By Mckenzie Knaub
This semester, our team worked on a project examining bail in Uganda’s domestic violence cases. We compared arguments for and against the admission of bail for these kinds of cases.
As of July 2023, prisons in Uganda are at a 367.4% occupancy rate. As of December 2022, 52.8% of those people are on remand, and only 47.1% have been convicted. The amount of non-convicted people in the Ugandan prisons is a big issue, especially regarding human rights. While the Ugandan Constitution supports the admission of bail and lays out guidelines for it, those guidelines are frequently ignored. While the occupancy and conviction rate statistics support allowing bail in domestic violence cases, the violence the perpetrator’s victims may face opposes allowing bail in those cases. One discovery our team made during our research was that there is almost no research on how the admission of bail affects the outcome of domestic violence cases.
Alternative measures to allow for the admission of bail are also available. For example, electronic monitoring mechanisms and global positioning systems can be used to ensure the accused will attend his hearing after posting bail. Local council courts also have the power to make various orders regarding domestic violence.
(Pictured on the left: Photo of Kampala, Uganda by Jonathan Ward on Unsplash).
Another area that we explored through research was the societal and cultural harm that results from domestic violence. A Ugandan woman being abused rarely receives the support of her family, and, more often than not, is told it is her duty to endure the abuse and make the marriage work, which nurtures the ongoing domestic violence problem in Uganda. After completing our research and writing, our team recommended a future project that would compare Ugandan domestic violence law to the law in other countries, particularly the Sub-Saharan African countries that surround Uganda.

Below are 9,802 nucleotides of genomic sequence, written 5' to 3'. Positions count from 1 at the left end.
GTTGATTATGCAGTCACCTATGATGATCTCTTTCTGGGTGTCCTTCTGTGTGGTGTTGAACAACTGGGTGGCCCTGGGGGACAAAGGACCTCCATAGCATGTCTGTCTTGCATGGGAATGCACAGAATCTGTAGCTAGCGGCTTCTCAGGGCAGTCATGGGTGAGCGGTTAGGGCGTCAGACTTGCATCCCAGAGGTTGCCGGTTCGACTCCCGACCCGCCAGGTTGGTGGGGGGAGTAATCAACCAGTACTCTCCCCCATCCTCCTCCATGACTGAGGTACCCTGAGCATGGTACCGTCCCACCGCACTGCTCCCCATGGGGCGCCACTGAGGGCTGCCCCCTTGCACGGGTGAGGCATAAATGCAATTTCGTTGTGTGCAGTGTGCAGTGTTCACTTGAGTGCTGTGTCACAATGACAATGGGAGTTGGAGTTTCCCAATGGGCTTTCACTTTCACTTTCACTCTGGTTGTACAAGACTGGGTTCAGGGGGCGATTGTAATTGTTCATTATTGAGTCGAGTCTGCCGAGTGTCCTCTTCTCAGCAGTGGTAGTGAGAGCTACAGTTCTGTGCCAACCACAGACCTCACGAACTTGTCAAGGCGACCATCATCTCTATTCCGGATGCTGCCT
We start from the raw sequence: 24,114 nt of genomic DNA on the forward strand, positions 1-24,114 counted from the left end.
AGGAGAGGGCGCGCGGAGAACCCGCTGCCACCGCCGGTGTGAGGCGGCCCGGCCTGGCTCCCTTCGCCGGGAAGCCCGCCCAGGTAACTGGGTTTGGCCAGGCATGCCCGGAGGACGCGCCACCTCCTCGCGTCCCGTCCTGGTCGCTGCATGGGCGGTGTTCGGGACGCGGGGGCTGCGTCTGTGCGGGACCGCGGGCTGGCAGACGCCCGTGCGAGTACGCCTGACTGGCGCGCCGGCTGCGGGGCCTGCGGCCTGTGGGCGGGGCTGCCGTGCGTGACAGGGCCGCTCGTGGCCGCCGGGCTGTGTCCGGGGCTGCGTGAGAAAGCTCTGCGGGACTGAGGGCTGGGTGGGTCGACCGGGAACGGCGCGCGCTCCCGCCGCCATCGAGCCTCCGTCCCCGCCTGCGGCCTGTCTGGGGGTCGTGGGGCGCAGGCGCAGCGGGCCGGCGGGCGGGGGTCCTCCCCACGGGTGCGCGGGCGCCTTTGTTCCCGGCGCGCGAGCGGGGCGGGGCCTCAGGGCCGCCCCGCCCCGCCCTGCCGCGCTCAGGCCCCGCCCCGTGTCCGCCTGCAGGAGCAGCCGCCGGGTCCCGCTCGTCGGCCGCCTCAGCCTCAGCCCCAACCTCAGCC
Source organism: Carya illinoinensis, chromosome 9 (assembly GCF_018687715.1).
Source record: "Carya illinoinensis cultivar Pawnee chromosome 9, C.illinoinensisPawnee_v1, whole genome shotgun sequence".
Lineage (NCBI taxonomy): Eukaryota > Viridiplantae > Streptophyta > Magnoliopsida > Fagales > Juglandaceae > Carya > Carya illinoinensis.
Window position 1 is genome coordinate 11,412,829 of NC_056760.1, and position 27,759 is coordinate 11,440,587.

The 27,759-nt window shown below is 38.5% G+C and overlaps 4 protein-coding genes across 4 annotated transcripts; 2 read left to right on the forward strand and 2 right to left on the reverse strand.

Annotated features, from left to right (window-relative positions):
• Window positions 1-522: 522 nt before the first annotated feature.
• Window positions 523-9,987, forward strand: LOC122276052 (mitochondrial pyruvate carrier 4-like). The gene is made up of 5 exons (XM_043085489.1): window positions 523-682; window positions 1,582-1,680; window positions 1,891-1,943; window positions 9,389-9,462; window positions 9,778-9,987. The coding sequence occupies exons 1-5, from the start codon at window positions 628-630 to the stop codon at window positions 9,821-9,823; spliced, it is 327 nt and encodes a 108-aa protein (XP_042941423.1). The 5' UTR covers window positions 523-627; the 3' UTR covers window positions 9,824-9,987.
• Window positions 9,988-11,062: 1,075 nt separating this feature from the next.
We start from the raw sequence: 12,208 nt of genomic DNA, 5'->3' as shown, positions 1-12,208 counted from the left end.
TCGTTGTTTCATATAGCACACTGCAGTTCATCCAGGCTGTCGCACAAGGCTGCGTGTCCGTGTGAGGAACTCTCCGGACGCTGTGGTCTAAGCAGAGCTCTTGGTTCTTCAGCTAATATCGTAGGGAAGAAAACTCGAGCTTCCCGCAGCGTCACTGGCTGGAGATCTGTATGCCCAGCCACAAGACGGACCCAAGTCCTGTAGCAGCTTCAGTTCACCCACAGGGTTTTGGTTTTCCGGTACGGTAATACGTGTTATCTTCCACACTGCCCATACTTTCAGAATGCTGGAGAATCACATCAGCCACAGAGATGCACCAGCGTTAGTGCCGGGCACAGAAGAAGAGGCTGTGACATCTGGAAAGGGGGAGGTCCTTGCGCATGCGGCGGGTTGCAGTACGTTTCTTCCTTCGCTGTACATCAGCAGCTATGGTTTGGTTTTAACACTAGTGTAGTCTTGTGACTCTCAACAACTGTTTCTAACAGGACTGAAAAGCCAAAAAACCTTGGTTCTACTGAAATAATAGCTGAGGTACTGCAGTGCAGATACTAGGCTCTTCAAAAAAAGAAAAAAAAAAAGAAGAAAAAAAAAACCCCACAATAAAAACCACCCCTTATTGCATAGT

The Center for Global Justice provides countless opportunities to students. One team member, Samantha Zenker, said, “[w]orking with the Center for Global Justice allows me to work on real situations and provide solutions. If I could sum up what the Center means, that word would be hope. The Center allows me to work and help in real situations, learning about how our work makes a difference, whether that is immediate or years down the road.” This research project is just one way the Center for Global Justice allows its students to make a difference.
This post was written by a Center for Global Justice law clerk. The views expressed in this post do not necessarily reflect those of Regent University, Regent Law School, or the Center for Global Justice.